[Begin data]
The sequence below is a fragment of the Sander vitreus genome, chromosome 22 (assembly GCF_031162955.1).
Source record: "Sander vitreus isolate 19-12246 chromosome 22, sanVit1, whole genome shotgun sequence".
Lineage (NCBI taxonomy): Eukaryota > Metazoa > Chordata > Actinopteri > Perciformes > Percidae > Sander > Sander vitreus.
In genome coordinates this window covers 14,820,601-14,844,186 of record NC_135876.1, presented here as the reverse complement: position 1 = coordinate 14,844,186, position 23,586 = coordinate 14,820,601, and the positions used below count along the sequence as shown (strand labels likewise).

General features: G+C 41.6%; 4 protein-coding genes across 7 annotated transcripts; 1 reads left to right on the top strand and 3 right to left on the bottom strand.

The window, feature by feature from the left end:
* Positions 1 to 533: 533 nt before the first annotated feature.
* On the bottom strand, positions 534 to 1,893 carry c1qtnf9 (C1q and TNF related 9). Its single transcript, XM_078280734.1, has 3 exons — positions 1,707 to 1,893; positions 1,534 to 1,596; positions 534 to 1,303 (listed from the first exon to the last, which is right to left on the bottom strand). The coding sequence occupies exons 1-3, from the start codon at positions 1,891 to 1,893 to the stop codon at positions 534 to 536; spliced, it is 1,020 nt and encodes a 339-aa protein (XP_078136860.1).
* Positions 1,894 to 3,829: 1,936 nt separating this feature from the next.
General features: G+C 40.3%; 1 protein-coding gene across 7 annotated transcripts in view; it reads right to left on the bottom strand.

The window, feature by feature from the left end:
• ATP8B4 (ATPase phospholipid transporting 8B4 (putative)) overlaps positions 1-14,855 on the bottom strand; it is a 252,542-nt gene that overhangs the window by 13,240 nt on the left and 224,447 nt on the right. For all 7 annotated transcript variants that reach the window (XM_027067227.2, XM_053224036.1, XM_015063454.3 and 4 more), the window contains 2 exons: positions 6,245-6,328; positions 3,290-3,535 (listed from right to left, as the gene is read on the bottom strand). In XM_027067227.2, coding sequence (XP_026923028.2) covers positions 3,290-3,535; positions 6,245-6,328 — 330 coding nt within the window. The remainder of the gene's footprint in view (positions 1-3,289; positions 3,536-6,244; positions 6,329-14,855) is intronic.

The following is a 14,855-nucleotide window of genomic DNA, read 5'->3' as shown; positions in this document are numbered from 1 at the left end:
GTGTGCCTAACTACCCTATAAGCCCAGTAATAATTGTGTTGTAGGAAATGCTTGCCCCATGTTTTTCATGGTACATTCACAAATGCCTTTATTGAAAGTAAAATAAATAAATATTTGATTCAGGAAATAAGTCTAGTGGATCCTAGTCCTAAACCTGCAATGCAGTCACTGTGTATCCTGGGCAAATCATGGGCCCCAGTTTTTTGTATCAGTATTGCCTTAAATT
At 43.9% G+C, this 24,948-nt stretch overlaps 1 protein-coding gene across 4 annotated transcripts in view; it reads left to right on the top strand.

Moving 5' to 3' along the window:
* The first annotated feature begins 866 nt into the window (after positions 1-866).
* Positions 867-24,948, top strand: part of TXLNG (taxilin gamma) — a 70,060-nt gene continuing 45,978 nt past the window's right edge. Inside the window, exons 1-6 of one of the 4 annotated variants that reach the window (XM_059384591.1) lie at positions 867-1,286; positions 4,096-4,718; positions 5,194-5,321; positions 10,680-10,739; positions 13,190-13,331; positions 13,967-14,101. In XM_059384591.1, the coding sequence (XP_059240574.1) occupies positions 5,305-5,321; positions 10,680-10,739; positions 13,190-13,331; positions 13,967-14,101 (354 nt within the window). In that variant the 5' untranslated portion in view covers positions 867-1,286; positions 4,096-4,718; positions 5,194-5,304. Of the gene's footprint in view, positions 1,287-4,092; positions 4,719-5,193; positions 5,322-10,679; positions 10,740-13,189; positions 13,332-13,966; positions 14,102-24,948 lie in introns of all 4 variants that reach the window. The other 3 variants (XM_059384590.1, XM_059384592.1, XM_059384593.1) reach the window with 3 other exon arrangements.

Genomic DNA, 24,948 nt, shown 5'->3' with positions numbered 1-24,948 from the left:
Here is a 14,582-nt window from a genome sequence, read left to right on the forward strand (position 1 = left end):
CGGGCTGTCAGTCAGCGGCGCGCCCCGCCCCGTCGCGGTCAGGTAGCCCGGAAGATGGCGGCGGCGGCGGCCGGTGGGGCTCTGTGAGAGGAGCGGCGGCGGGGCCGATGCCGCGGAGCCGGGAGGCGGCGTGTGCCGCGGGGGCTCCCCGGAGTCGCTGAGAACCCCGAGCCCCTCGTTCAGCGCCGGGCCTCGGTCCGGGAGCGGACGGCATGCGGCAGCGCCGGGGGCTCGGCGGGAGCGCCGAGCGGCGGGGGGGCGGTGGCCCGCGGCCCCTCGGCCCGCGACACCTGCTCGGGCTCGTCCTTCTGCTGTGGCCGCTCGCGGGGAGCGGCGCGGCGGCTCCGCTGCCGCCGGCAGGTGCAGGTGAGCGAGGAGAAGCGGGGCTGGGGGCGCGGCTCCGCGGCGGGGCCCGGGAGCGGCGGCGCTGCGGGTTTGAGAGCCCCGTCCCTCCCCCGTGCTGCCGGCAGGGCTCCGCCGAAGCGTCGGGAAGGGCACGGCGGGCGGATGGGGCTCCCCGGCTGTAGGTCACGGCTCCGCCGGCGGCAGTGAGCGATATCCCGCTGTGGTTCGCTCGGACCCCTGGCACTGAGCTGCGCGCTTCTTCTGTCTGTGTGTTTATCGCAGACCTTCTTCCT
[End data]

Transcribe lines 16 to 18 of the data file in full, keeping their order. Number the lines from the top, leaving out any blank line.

Moving 5' to 3' along the window:
* The first annotated feature begins 866 nt into the window (after positions 1-866).
* Positions 867-24,948, top strand: part of TXLNG (taxilin gamma) — a 70,060-nt gene continuing 45,978 nt past the window's right edge. Inside the window, exons 1-6 of one of the 4 annotated variants that reach the window (XM_059384591.1) lie at positions 867-1,286; positions 4,096-4,718; positions 5,194-5,321; positions 10,680-10,739; positions 13,190-13,331; positions 13,967-14,101. In XM_059384591.1, the coding sequence (XP_059240574.1) occupies positions 5,305-5,321; positions 10,680-10,739; positions 13,190-13,331; positions 13,967-14,101 (354 nt within the window). In that variant the 5' untranslated portion in view covers positions 867-1,286; positions 4,096-4,718; positions 5,194-5,304. Of the gene's footprint in view, positions 1,287-4,092; positions 4,719-5,193; positions 5,322-10,679; positions 10,740-13,189; positions 13,332-13,966; positions 14,102-24,948 lie in introns of all 4 variants that reach the window. The other 3 variants (XM_059384590.1, XM_059384592.1, XM_059384593.1) reach the window with 3 other exon arrangements.